Let me take a moment and tell you about the Firearm & Injury Center at Penn (FICAP), some of you know us well, others of you, this may be the first time you’ve heard about us. We founded FICAP just about a decade ago in 1997, with $10,000, which sounds like a lot of money, but it really wasn’t. My colleague, Bill Schwab and I believed that we could bring together brilliant minds of the many scientists at Penn to begin to address the socially complex problem of injury from gun violence. In order to accomplish that we recruited more and more players into the fold. We started by recruiting a lead epidemiologist; the first FICAP scholar-in-residence was a social ecologist, and our current FICAP scholar-in-residence is a criminologist. Those of us who live at Penn know that Amy Gutmann, the President of Penn, has detailed her priorities in the Penn Compact. One of the key aspects of the Penn Compact is integrating knowledge across campus and it’s a high priority for her. FICAP has lived this integration of knowledge for the past 10 years. We work with students from a variety of schools, including Nursing, Medicine, Public Health, Arts & Sciences, Social Policy, and Engineering. We’ve provided pilot funding to a wide variety of people over the years, including nurses, psychologists, information scientists, engineers, ethicists, surgeons, and actuarial scientists. And we welcome always to our presentations people from the community. We don’t all think alike, we may have very different perspectives, but we love giving voice to people with all perspectives, as long as we do so with respect. We couldn’t have grown as FICAP without Rose Cheney, who is a key member of our team. Rose is the Executive Director of FICAP and a demographer by training. So, you can see, we never replicate ourselves. She is our partner-in-crime, so to speak, and she has been instrumental in making new contacts, thinking of new ideas, bringing more disciplines together, and even taking us down paths that we ordinarily would not have gone. And in the long run, we’ve learned so much more from that. So from this short cast of characters, you can see that we like being with people who are not like us. We don’t want to play in our own sandbox, we don’t even want to play side-by-side in our own sandbox. We really want to play with others, think of new ideas and push the boundaries. That leaves us to today.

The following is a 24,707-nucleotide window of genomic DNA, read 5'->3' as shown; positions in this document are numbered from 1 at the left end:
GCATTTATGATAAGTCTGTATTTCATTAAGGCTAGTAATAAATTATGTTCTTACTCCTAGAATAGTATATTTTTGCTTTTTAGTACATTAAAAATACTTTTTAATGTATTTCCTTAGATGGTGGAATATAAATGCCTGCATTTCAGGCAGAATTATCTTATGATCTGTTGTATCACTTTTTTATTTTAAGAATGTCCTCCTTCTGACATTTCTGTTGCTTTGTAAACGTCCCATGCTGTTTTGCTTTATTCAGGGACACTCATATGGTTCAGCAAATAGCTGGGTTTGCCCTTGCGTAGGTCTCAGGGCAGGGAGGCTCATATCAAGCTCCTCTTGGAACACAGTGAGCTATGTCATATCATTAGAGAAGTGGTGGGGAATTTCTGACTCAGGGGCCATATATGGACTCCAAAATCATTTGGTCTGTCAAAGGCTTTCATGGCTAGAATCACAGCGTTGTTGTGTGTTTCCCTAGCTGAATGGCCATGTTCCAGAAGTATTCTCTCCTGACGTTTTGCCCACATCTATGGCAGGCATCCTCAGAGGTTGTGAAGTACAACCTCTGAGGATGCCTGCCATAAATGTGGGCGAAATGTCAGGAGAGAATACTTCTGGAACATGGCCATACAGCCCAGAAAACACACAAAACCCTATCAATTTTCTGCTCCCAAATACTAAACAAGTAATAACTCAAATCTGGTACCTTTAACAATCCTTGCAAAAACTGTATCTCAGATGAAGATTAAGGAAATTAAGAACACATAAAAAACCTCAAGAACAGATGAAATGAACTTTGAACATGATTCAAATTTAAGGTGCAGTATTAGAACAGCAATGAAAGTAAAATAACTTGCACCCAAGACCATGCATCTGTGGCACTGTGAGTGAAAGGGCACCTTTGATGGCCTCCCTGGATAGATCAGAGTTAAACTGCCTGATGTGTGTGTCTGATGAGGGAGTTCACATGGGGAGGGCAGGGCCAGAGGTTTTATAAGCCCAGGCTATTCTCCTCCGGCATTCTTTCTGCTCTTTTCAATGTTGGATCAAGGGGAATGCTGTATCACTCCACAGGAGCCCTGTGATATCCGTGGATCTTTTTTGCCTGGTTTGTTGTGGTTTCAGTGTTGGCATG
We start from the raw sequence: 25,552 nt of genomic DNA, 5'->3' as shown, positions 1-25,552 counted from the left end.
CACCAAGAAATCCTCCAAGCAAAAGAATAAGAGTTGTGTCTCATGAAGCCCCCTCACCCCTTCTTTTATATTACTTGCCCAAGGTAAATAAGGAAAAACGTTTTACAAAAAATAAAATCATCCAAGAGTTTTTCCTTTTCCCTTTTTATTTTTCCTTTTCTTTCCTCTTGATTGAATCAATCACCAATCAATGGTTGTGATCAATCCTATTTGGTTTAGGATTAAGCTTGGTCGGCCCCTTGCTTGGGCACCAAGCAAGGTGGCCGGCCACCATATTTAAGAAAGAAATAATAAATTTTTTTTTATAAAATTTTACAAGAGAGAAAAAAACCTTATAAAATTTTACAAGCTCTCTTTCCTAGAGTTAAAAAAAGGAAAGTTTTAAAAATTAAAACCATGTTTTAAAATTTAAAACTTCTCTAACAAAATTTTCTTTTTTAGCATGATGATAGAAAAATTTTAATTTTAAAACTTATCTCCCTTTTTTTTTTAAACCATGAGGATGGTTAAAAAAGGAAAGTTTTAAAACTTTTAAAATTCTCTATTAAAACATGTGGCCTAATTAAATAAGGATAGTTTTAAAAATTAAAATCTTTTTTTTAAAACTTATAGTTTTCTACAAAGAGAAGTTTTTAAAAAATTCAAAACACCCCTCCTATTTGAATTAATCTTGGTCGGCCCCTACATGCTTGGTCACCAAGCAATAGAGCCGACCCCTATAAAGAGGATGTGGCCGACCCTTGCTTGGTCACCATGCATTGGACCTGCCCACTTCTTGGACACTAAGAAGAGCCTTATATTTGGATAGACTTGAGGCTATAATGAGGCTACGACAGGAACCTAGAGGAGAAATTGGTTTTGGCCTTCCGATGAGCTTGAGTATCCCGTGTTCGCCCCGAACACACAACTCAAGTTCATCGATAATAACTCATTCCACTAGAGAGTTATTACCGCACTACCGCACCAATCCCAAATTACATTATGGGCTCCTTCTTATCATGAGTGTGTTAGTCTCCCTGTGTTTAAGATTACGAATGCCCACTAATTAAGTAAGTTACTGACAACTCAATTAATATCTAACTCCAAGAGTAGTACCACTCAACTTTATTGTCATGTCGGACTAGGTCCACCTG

We are now in our third year of our series on Stress and Injury: Integrating environment, biology and behavior. In the previous two years of the provost seminar series, we focused on the biological effects of living in chronic stressed environments. We’ve talked about environmental stressors and their effects on the development of youth. This year, we are focusing on the consequences of violence from the cellular level to the societal level. Take a moment and think about violence. Violence and injury from violence often occur in the blink of an eye. A shooting, a robbery, a violent assault all happen in the blink of an eye, yet the consequences of it are unbelievably complex.  There are consequences that we don’t even today fully understand. As a nurse scientist, my program of research is focused on recovery and responses to injury. Thus, I have really been looking forward to this third year with its focus on the consequences of violence and injury.